January 23, 2019 Joe Jackson – Fool (Album Review)
If there is one lesser hailed singer-songwriter than the likes of David Bowie (Blackstar), Elton John (Wonderful Crazy Tonight), and Billy Joel (Fantasies & Delusions) yet equally if not more significant in his own way—then it should be Joe Jackson, who has been releasing music also prolifically and proficiently since the late 1970s.
Born on August 11, 1954, in Burton upon Trent, Staffordshire, England, Jackson released his first album in 1979, Looking Sharp! What followed was a splendid string of stylistically diverse works that delved not only on Pop, New Wave, and Sophistipop but also on Classical, Light Jazz, and Film Scores. This included 1982’s Night and Day – where the now ubiquitous New Wave Pop staple “Breaking Us in Two” came from; 1988’s soundtrack to the film Tucker; 1999’s Classical/Jazz opus Symphony no. 1; and 2015’s four-part narrative Fast Forward.
After ending his Summer 2018 North American Tour, Jackson, with his longtime music collaborator Graham Maby (bass), along with Teddy Kumpel (guitar) and Doug Yowell (drums), then entered the studio to record new materials. The result was Fool, a fresh offering from this quirky artist’s reinvigorated and road-tempered team.
Released on January 18, 2019, through earMUSIC, Jackson’s twentieth album, titled Fool, is a solid, tight, and lush batch of eight well-written tracks that take Jackson back to his trademark style—soulful and engaging songs oozing with Pop sensibilities yet lengthy enough to assert the meticulous composer’s musical indulgence.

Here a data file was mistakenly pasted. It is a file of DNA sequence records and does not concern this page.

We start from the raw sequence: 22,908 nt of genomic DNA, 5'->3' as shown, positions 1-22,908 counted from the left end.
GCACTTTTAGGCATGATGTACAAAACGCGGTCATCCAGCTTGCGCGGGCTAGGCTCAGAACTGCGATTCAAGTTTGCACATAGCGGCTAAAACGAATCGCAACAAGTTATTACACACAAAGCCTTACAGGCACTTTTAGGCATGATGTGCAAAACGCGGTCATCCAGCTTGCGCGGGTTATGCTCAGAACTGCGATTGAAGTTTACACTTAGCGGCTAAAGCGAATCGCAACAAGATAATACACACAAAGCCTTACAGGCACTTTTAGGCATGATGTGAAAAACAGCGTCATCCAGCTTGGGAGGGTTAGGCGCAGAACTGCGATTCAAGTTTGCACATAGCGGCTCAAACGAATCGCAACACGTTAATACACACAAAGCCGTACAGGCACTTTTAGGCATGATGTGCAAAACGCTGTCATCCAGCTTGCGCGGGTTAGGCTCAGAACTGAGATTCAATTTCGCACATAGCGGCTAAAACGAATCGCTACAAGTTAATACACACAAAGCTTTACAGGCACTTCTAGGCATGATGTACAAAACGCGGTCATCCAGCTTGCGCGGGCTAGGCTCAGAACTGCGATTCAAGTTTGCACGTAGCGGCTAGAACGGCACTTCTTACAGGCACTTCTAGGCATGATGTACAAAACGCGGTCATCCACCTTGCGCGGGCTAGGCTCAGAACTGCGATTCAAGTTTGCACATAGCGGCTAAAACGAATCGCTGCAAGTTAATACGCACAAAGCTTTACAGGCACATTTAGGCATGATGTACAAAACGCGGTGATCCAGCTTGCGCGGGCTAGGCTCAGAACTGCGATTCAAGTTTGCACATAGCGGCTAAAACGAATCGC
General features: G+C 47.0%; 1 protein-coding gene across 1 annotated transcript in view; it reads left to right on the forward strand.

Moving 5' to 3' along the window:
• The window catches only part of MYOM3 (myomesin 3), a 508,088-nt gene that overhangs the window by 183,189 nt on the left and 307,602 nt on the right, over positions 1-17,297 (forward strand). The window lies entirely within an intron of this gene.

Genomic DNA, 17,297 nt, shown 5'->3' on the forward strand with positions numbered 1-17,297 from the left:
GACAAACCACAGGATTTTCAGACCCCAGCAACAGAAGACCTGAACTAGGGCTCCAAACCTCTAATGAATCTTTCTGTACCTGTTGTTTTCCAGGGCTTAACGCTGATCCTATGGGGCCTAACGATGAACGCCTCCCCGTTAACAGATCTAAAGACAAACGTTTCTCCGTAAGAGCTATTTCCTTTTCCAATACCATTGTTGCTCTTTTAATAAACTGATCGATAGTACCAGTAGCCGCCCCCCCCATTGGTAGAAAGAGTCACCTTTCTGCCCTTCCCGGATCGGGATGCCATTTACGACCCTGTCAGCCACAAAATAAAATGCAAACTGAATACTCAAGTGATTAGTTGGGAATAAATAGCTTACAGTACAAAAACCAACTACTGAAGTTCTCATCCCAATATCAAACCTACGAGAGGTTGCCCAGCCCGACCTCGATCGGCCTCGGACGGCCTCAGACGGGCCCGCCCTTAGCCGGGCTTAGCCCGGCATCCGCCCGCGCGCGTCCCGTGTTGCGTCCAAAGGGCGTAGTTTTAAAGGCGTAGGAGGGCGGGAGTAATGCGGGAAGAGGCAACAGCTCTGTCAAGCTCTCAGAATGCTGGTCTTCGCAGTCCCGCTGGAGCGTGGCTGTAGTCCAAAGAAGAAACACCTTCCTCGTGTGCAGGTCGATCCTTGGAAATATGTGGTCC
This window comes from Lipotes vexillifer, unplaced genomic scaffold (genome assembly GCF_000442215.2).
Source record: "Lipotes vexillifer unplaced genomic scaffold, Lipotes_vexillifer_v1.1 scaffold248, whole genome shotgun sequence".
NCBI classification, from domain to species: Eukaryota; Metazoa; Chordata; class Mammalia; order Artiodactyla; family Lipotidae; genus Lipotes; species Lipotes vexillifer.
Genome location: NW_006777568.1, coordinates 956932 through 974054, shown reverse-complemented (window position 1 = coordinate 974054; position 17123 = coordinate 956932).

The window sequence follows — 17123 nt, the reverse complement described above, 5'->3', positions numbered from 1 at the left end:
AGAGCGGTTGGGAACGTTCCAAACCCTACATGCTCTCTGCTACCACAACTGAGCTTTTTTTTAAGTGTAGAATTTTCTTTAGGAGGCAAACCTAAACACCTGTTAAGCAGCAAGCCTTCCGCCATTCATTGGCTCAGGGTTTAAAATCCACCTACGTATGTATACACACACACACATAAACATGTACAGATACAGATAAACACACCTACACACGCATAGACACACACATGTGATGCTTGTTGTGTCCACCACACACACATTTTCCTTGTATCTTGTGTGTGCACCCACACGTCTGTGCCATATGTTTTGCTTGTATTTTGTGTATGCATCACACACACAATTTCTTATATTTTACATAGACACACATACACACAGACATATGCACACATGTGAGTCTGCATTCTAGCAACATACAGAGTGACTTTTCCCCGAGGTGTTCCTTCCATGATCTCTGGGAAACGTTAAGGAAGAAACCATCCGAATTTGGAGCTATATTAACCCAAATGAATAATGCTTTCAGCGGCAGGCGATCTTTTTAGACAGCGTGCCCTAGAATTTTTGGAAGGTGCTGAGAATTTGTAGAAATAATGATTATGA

Fool opens with the grand, imposing, and assured Pop Rock energy of “Big Black Cloud,” in which Jackson’s piano-and-vocal combo is as distinctive as ever. This is followed by the album’s apt and bursting first single—the frenetic and slightly progressive “Fabulously Absolute.” Jackson then turns reflective with the nostalgic and melodic “Dave,” which features a beautiful piano-and-guitar call-and-response interlude. Further slowing down the ambiance is “Strange Land,” in which Jackson’s vocal timbre turns relaxed and his minimalist piano melodies reminiscent of New Wave/Sophistipop classics like “The First Picture of You” by The Lotus Eaters, Suzanne Vega’s “Left of Center,” China Crisis’s “Strength of Character,” and Fra Lippo Lippi’s “Even Tall Trees Bend.”
“Friend Better” then returns the listener to the overall sunny and angular predisposition of Fool—a bit Steely Dan (“Do It Again”), a tad The Bible (“Crystal Palace”). Jackson then turns loose and playful in the ensuing Post-Punk/Ska title track.
With the penultimate “32 Kisses,” Jackson draws sonic inspiration from some of his iconic hits; in particular, “Is She Really Going Out with Him?” and “Steppin’ Out.” Finally, he wraps up his unmissable addition to his rich discography with its longest track—the Light Jazz/Bossa Nova balladry of “Alchemy.”
He may not be as much-talked as the aforementioned legendary icons, but Jackson is doubtlessly among them in the pantheon of great singer-songwriters the Pop music world has ever produced. Fool is another testament of this assertion. Cryptic Rock gives it 5 out of 5 stars.